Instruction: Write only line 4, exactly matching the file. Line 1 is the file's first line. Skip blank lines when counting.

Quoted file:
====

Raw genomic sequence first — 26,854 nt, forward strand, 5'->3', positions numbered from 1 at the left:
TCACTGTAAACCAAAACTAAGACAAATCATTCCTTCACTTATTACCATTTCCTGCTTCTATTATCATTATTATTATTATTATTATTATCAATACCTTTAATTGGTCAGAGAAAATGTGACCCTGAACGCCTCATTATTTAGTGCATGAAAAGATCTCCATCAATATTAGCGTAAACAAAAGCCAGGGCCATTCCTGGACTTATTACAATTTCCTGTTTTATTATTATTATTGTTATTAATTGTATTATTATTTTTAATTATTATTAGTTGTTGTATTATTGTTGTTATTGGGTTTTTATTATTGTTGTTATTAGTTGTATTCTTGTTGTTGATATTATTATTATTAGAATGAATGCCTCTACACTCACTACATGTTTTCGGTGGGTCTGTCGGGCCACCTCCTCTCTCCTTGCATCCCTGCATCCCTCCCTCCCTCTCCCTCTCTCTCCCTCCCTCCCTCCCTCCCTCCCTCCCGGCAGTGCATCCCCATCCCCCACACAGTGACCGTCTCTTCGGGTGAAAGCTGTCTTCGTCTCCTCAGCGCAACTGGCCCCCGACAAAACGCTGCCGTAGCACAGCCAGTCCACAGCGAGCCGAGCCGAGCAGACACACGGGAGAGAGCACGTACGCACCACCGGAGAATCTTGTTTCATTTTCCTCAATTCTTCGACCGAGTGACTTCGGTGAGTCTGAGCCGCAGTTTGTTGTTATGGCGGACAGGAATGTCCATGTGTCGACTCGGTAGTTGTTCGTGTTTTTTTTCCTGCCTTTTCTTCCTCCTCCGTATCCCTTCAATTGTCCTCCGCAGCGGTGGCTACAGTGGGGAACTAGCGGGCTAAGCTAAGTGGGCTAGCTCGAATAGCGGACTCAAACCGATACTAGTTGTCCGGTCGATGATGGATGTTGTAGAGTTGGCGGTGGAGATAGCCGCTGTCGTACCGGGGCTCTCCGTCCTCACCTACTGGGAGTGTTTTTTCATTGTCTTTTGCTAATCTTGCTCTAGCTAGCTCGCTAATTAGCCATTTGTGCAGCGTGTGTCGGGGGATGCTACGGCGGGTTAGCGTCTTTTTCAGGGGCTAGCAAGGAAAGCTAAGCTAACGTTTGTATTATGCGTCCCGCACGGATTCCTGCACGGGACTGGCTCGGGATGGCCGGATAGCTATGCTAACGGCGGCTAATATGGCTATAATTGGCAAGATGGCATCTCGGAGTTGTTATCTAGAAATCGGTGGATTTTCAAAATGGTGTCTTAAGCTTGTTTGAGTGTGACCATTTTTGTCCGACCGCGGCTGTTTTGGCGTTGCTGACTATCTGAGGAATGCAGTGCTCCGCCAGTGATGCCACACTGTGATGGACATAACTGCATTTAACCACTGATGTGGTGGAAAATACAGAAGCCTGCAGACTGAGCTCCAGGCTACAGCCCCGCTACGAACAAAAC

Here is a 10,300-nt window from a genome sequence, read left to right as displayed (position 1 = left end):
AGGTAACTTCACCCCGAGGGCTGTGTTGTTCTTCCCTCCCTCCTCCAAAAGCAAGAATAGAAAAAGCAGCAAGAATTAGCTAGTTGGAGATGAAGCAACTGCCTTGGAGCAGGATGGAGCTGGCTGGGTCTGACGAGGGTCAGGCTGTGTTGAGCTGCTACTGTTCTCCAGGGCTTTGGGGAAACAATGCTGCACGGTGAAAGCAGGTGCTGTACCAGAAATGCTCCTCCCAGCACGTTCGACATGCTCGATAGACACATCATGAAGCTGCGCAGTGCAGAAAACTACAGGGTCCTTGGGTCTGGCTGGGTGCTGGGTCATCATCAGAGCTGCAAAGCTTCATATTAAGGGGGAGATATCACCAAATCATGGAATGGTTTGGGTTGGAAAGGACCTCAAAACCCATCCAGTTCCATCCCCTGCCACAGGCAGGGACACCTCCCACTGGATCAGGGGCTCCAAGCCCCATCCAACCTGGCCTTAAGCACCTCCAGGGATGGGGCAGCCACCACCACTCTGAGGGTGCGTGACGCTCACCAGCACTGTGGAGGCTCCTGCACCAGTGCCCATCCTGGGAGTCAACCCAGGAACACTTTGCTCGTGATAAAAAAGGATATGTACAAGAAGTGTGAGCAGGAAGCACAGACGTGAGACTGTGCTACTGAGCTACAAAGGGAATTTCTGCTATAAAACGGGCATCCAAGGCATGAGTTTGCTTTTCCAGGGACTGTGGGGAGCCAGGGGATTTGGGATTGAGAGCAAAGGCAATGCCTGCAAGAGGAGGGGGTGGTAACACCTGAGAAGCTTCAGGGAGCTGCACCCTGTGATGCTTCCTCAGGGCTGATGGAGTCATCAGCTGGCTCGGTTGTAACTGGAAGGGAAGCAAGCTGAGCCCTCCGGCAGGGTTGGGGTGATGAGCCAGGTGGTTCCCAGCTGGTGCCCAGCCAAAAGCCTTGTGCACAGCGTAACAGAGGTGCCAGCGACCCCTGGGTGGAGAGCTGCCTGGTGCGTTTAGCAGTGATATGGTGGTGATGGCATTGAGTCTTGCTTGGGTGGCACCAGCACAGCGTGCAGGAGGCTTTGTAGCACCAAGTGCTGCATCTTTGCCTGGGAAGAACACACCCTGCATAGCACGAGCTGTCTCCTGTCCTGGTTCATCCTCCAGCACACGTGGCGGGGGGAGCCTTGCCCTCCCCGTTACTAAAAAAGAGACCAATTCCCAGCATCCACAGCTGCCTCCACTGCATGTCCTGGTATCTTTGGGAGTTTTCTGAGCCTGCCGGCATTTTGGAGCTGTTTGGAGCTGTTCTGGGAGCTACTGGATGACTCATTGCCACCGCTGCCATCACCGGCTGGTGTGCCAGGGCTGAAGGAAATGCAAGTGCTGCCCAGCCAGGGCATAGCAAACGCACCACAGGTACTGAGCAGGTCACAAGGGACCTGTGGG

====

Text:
AGGTAACTTCACCCCGAGGGCTGTGTTGTTCTTCCCTCCCTCCTCCAAAAGCAAGAATAGAAAAAGCAGCAAGAATTAGCTAGTTGGAGATGAAGCAACTGCCTTGGAGCAGGATGGAGCTGGCTGGGTCTGACGAGGGTCAGGCTGTGTTGAGCTGCTACTGTTCTCCAGGGCTTTGGGGAAACAATGCTGCACGGTGAAAGCAGGTGCTGTACCAGAAATGCTCCTCCCAGCACGTTCGACATGCTCGATAGACACATCATGAAGCTGCGCAGTGCAGAAAACTACAGGGTCCTTGGGTCTGGCTGGGTGCTGGGTCATCATCAGAGCTGCAAAGCTTCATATTAAGGGGGAGATATCACCAAATCATGGAATGGTTTGGGTTGGAAAGGACCTCAAAACCCATCCAGTTCCATCCCCTGCCACAGGCAGGGACACCTCCCACTGGATCAGGGGCTCCAAGCCCCATCCAACCTGGCCTTAAGCACCTCCAGGGATGGGGCAGCCACCACCACTCTGAGGGTGCGTGACGCTCACCAGCACTGTGGAGGCTCCTGCACCAGTGCCCATCCTGGGAGTCAACCCAGGAACACTTTGCTCGTGATAAAAAAGGATATGTACAAGAAGTGTGAGCAGGAAGCACAGACGTGAGACTGTGCTACTGAGCTACAAAGGGAATTTCTGCTATAAAACGGGCATCCAAGGCATGAGTTTGCTTTTCCAGGGACTGTGGGGAGCCAGGGGATTTGGGATTGAGAGCAAAGGCAATGCCTGCAAGAGGAGGGGGTGGTAACACCTGAGAAGCTTCAGGGAGCTGCACCCTGTGATGCTTCCTCAGGGCTGATGGAGTCATCAGCTGGCTCGGTTGTAACTGGAAGGGAAGCAAGCTGAGCCCTCCGGCAGGGTTGGGGTGATGAGCCAGGTGGTTCCCAGCTGGTGCCCAGCCAAAAGCCTTGTGCACAGCGTAACAGAGGTGCCAGCGACCCCTGGGTGGAGAGCTGCCTGGTGCGTTTAGCAGTGATATGGTGGTGATGGCATTGAGTCTTGCTTGGGTGGCACCAGCACAGCGTGCAGGAGGCTTTGTAGCACCAAGTGCTGCATCTTTGCCTGGGAAGAACACACCCTGCATAGCACGAGCTGTCTCCTGTCCTGGTTCATCCTCCAGCACACGTGGCGGGGGGAGCCTTGCCCTCCCCGTTACTAAAAAAGAGACCAATTCCCAGCATCCACAGCTGCCTCCACTGCATGTCCTGGTATCTTTGGGAGTTTTCTGAGCCTGCCGGCATTTTGGAGCTGTTTGGAGCTGTTCTGGGAGCTACTGGATGACTCATTGCCACCGCTGCCATCACCGGCTGGTGTGCCAGGGCTGAAGGAAATGCAAGTGCTGCCCAGCCAGGGCATAGCAAACGCACCACAGGTACTGAGCAGGTCACAAGGGACCTGTGGG